Application of the SRPF model involves distinguishing between continuous and intermittent water supply to preferential flow paths. At Rainier Mesa and Shoshone Mountain this issue is complicated by the fact that contaminant travel begins at a location deep in the subsurface, where there may be perched water that may or may not act like a continuous supply, depending on such features as the connectedness of fractures and the nature of impeding layers. We have treated this situation by hypothesizing both continuous and intermittent scenarios for contaminant transport to the carbonate aquifer and reporting estimation of the fastest speed for both of these end members.
For Rainier Mesa our analysis suggests that preferential flow is possible through the entire unsaturated zone, which implies that the SRPF model can be applied to estimate the fastest radionuclide traveltimes down to the carbonate aquifer. SRFP model estimates for fastest travel times at Rainier Mesa are tens to hundreds of years for intermittently supplied preferential paths, as may be likely for contamination from those working points and tunnel inverts where there is no continuous discharge of water in bulk. The estimates at Rainier Mesa are approximately one month for continuously supplied preferential paths, as may be likely for contamination from working points and tunnel inverts with continuous discharge, tunnel effluent ponds, or sealed tunnel inverts. The SRPF model traveltimes at Shoshone Mountain for intermittently supplied preferential paths, considered likely for all working points and tunnel inverts at that site, are hundreds of years. The presence of a thick layer of siliceous rock under Shoshone Mountain may interrupt all preferential flow paths before they reach the carbonate aquifer, in which case it would increase estimated traveltimes to more than a thousand years. Even the fastest of these SRPF contaminant transport times may not imply serious potential for radionuclide contamination of the regional flow system beneath Rainier Mesa. This is because of the potential hydraulic disconnect between the saturated zone in the upper carbonate aquifer and the lower carbonate aquifer that forms the regional groundwater flow system. The application of the SRPF model to Rainier Mesa and Shoshone Mountain emphasizes the importance of radionuclide sources that are located in the vicinity of both continuously supplied water and preferential flow paths.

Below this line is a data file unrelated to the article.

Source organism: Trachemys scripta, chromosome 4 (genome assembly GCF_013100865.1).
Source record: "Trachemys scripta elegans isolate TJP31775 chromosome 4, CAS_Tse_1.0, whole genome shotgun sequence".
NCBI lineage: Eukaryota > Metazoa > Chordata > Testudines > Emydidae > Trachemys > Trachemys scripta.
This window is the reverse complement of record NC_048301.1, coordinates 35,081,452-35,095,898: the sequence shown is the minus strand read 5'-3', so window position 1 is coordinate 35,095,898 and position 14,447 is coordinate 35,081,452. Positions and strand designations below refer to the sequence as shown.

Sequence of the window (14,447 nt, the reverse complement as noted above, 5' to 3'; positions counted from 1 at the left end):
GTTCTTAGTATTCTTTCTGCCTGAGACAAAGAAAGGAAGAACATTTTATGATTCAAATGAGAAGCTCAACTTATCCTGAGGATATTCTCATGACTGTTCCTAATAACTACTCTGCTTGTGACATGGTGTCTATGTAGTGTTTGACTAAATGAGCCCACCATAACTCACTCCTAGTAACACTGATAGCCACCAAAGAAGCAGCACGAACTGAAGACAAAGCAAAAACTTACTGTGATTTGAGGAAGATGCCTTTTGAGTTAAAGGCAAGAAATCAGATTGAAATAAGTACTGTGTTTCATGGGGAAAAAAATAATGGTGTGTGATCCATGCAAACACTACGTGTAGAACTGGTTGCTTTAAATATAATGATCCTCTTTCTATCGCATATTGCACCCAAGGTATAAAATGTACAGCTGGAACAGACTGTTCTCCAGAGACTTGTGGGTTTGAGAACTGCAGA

For more information contact:
Western Region Science Coordinator for Water
U.S. Geological Survey
3020 State University Drive East, Suite 3005
Sacramento, CA 95819
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Ebel, B.A., and Nimmo, J.R., 2009, Estimation of unsaturated zone traveltimes for Rainier Mesa and Shoshone Mountain, Nevada Test Site, Nevada, using a source-responsive preferential-flow model: U.S. Geological Survey Open-File Report 2009–1175, 74 p.
Rainier Mesa and Shoshone Mountain
Conceptual Flow Model for Rainier Mesa and Shoshone Mountain
Potential Sources for Ground-Water Contamination by Radionuclides at Rainier Mesa and Shoshone Mountain
Traveltime Estimation Method
Preferential Flow Traveltime Estimates
Appendix A. Estimated Traveltimes for All Working Points at Rainier Mesa and Shoshone Mountain.